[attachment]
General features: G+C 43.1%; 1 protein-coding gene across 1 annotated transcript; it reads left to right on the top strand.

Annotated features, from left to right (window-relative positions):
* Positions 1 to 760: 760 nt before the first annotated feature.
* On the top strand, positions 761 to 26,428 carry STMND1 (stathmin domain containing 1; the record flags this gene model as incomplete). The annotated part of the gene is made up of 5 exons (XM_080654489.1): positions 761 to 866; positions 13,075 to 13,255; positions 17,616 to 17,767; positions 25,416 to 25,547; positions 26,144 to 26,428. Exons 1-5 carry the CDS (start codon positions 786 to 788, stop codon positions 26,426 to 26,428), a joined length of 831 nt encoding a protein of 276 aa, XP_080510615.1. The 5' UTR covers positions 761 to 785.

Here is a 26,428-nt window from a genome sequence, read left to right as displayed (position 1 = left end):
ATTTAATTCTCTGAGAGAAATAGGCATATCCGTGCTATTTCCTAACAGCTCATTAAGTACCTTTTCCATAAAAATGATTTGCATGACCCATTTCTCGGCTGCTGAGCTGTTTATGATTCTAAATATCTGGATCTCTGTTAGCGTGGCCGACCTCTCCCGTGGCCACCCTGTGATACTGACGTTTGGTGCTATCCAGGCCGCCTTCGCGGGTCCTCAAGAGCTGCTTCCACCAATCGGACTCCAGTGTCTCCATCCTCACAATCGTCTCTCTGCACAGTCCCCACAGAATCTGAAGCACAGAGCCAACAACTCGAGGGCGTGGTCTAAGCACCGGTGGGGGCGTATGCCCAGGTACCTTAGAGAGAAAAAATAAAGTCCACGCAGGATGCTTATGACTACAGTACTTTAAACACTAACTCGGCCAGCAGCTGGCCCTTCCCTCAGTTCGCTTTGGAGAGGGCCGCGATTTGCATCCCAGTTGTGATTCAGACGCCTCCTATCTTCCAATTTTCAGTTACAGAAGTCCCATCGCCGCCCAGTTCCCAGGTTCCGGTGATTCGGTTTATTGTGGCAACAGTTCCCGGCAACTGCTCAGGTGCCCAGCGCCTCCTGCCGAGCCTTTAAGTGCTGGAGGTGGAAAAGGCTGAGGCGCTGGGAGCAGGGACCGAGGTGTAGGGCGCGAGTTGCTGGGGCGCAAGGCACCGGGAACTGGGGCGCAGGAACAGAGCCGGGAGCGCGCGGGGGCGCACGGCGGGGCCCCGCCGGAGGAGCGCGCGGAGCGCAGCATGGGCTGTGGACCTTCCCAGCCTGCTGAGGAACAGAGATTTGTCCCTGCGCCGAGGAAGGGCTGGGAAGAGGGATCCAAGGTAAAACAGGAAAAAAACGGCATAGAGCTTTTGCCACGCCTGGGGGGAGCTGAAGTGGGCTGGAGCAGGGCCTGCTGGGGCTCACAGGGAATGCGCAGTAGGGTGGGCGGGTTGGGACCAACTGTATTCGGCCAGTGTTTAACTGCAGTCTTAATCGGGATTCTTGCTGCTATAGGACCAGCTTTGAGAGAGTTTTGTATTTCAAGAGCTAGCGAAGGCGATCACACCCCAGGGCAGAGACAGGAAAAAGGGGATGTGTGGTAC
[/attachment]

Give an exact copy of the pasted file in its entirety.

General features: G+C 43.1%; 1 protein-coding gene across 1 annotated transcript; it reads left to right on the top strand.

Annotated features, from left to right (window-relative positions):
* Positions 1 to 760: 760 nt before the first annotated feature.
* On the top strand, positions 761 to 26,428 carry STMND1 (stathmin domain containing 1; the record flags this gene model as incomplete). The annotated part of the gene is made up of 5 exons (XM_080654489.1): positions 761 to 866; positions 13,075 to 13,255; positions 17,616 to 17,767; positions 25,416 to 25,547; positions 26,144 to 26,428. Exons 1-5 carry the CDS (start codon positions 786 to 788, stop codon positions 26,426 to 26,428), a joined length of 831 nt encoding a protein of 276 aa, XP_080510615.1. The 5' UTR covers positions 761 to 785.

Here is a 26,428-nt window from a genome sequence, read left to right as displayed (position 1 = left end):
ATTTAATTCTCTGAGAGAAATAGGCATATCCGTGCTATTTCCTAACAGCTCATTAAGTACCTTTTCCATAAAAATGATTTGCATGACCCATTTCTCGGCTGCTGAGCTGTTTATGATTCTAAATATCTGGATCTCTGTTAGCGTGGCCGACCTCTCCCGTGGCCACCCTGTGATACTGACGTTTGGTGCTATCCAGGCCGCCTTCGCGGGTCCTCAAGAGCTGCTTCCACCAATCGGACTCCAGTGTCTCCATCCTCACAATCGTCTCTCTGCACAGTCCCCACAGAATCTGAAGCACAGAGCCAACAACTCGAGGGCGTGGTCTAAGCACCGGTGGGGGCGTATGCCCAGGTACCTTAGAGAGAAAAAATAAAGTCCACGCAGGATGCTTATGACTACAGTACTTTAAACACTAACTCGGCCAGCAGCTGGCCCTTCCCTCAGTTCGCTTTGGAGAGGGCCGCGATTTGCATCCCAGTTGTGATTCAGACGCCTCCTATCTTCCAATTTTCAGTTACAGAAGTCCCATCGCCGCCCAGTTCCCAGGTTCCGGTGATTCGGTTTATTGTGGCAACAGTTCCCGGCAACTGCTCAGGTGCCCAGCGCCTCCTGCCGAGCCTTTAAGTGCTGGAGGTGGAAAAGGCTGAGGCGCTGGGAGCAGGGACCGAGGTGTAGGGCGCGAGTTGCTGGGGCGCAAGGCACCGGGAACTGGGGCGCAGGAACAGAGCCGGGAGCGCGCGGGGGCGCACGGCGGGGCCCCGCCGGAGGAGCGCGCGGAGCGCAGCATGGGCTGTGGACCTTCCCAGCCTGCTGAGGAACAGAGATTTGTCCCTGCGCCGAGGAAGGGCTGGGAAGAGGGATCCAAGGTAAAACAGGAAAAAAACGGCATAGAGCTTTTGCCACGCCTGGGGGGAGCTGAAGTGGGCTGGAGCAGGGCCTGCTGGGGCTCACAGGGAATGCGCAGTAGGGTGGGCGGGTTGGGACCAACTGTATTCGGCCAGTGTTTAACTGCAGTCTTAATCGGGATTCTTGCTGCTATAGGACCAGCTTTGAGAGAGTTTTGTATTTCAAGAGCTAGCGAAGGCGATCACACCCCAGGGCAGAGACAGGAAAAAGGGGATGTGTGGTAC